I get the feeling that people aren't going to like this post. I've written more Fanposts than most, I think, and for the most part they've gone over reasonably well. I tend to write about the Minors, where I like to dig around, and occasionally I'll expound on the virtues of believing in Justin Smoak. Today's post is about the Major League team, and about the future, and about why I believe the Ms should make a move that most will say is crazy, or stupid, or just unnecessary.
OK. I know. These guys have been playing those positions for a while now. They're used to them. Franklin and Miller are the new Double Play Twins. Seager's a boss, and you don't mess with him. Etc, etc. I know. I get it.
So let me give you the sales pitch. I don't think I'm going to convince very many people, but I have to try, right?
Let's start with Seager. The guy can play third, no doubt about it. He's solid over there. But he's not amazing. He's not great. He's SOLID. By the numbers, he's played 2455 innings over there and has a UZR of 2.7 (UZR/150: 1.5). By Fielding Bible's Defensive Runs Saved, he's -9. He's not hurting you at third. But he's not helping you a ton, either. Now, recall that Kyle Seager played about 250 of his 260 college games at 2nd base. He played 183 Minor League games at 2nd bas, and he's played 21 games in the majors at second. At second base, he's good. Really good. The data-based sample size is small, since MiLB and College fielding data is essentially nonexistent, but in 165 MLB innings he's graded out at 3.8 UZR (UZR/150: 33.8) and +3 DRS. There is certainly some question as to if he can come close to those numbers in full-time duty, but those numbers, plus his general defensive aptitude, plus his long-term history at the position suggest that he should at LEAST be able to replicate his 3B level of defensive production. It's very possible he can do much better.
Ok, let's move to Franklin. Most should be able to recall that Nick Franklin is (or was) a SS by trade. In the minors, he played 261 games at Short and 122 at Second. He hasn't played 3B, so I can't give you a litany of numbers about his ability over there. However, the skills generally needed at 3rd are a) a strong arm and b) quickness/reactions time. Franklin's time at short didn't draw raves for his arm, but at 2nd in Seattle he seems to have plenty of zip. As a high-schooler, he could pitch in the high 80s, touching 90. This is the shakiest part of my plan: I just don't have the data. My feeling, though, is that Franklin's arm and speed would hold up fine at 3rd. The set of data that I DO have, is of Nick at 2nd in Seattle. There, he's been...not great. Not good, really. In 435 innings, he's at -4.7 UZR (UZR/150: -15.1) and 0 DRS. On the eye test, he's looked OK, but not spectacular. I certainly wasn't surprised to see that number. Specifically, errors and range have been his issues. Errors may continue to be a problem at 3rd, but he wouldn't need to show as much range. It seems that his worst-case scenario at 3rd is about what he's been doing at 2nd, with a solid possibility of improvement (which, admittedly, he could also show at 2nd).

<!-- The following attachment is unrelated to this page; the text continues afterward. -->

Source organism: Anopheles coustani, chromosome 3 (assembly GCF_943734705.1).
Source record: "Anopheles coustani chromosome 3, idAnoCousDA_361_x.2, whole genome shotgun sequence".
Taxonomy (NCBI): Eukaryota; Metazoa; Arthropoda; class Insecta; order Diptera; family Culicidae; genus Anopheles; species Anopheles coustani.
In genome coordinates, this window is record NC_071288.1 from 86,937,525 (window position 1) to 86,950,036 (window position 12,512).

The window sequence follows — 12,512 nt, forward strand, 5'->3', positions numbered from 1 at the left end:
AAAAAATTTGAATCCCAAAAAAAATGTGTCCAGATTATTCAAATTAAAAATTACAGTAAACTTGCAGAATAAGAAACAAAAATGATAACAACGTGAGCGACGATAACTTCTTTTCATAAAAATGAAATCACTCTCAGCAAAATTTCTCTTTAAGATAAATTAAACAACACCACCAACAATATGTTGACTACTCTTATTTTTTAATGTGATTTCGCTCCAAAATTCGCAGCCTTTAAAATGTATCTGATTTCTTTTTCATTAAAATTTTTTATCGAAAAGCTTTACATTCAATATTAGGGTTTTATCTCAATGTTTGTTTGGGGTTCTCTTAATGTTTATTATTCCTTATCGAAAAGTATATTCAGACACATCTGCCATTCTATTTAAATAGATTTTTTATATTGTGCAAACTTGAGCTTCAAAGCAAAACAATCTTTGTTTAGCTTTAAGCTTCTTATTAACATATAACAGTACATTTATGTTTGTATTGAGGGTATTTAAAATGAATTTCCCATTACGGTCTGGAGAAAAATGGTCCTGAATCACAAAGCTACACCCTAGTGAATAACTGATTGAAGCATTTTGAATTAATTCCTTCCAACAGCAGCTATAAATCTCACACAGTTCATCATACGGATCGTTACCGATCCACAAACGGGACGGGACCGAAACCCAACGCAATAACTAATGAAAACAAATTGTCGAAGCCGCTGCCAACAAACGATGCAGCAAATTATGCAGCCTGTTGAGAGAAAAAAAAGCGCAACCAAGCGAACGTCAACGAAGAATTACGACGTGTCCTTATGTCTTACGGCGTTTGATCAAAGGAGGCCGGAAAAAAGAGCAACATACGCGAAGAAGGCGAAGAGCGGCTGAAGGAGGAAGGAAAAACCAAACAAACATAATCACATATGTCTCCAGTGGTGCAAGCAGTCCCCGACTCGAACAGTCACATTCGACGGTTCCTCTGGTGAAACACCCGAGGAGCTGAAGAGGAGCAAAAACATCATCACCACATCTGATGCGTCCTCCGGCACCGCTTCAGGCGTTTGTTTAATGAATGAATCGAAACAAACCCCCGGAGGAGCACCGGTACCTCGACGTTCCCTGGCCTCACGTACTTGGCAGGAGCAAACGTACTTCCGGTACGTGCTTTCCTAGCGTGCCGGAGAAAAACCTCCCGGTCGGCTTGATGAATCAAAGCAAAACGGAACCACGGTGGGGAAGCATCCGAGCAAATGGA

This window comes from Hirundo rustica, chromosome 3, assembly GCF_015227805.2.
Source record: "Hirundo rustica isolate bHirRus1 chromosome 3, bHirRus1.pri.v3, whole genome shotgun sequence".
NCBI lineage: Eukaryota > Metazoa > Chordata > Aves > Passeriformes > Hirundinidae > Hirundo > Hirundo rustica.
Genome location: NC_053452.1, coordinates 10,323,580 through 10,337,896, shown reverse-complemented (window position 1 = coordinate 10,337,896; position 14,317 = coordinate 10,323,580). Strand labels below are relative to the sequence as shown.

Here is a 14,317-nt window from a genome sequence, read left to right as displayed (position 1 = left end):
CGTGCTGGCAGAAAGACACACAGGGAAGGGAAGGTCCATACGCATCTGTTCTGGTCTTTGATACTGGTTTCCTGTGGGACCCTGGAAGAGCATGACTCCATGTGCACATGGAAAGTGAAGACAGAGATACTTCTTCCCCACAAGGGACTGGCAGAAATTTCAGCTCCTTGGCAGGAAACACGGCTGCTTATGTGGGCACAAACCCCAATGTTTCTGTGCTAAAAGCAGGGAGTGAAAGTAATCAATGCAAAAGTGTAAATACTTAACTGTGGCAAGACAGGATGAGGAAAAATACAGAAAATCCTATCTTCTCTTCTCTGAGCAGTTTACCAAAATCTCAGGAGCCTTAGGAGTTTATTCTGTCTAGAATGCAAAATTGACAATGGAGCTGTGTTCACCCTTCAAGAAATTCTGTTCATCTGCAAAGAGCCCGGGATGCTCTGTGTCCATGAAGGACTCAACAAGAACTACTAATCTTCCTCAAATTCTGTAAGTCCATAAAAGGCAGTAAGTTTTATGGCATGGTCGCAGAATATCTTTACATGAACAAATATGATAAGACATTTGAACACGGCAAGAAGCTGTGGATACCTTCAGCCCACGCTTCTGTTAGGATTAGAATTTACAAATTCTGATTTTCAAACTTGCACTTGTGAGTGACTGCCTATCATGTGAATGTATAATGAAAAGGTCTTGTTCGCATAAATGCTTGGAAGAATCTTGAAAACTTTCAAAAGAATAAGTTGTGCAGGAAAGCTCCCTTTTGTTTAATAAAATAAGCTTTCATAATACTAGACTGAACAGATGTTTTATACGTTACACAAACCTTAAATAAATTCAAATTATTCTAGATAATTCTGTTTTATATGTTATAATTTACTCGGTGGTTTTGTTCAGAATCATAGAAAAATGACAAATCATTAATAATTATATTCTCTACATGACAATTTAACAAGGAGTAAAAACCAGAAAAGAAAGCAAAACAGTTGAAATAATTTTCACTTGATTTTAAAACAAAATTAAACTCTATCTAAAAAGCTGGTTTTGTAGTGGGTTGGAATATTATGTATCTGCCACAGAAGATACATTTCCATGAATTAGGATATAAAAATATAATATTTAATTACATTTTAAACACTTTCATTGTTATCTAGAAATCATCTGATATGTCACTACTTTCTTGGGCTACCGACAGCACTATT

So here's the summary: Seager is OK at 3rd, but there's a good chance he'd be good-great at 2nd. Franklin's not good at 2nd, but I don't think he'd be worse long-term at 3rd and he could be better. If those were the only pieces of info to go on, there would be a decent case for some spring training experimentation - better defensive results mean better team results, after all.
However, that's not the only piece of info. In Major League Baseball, up-the-middle players are generally more valuable (all things equal) than corner players. A good defensive second baseman who hits like Seager is a franchise player without a doubt. At 3rd, he's a very good piece, but one with some power questions for the position. Recently, we've discussed the possibility of extending Seager to buy out his arbitration and some Free Agency. So the idea is: extend Seager now, or early in the offseason, while his value is tied to his 3rd-base history. Then move him to second. IF the transition goes smoothly, you now have a franchise player at 2B making solid-third-baseman money. Think Chase Utley for the price of Chase Headley. Side benefit: Franklin, at 3rd, would be cheaper as well.
So that's the plan. Again - this is something to test. A couple weeks in Spring Training would give the team a really good idea if a) Franklin looks competent to good at 3rd, and b) Seager still looks like a natural at 2nd. If it doesn't go well? No harm, no foul, back to your normal spots. It seems to me though, that with one simple move the Mariners could do three good things: improve the team defense, move two players to their natural sides of the infield, and save money on two contracts in the long run. For very little risk, this seems like a fair amount of reward.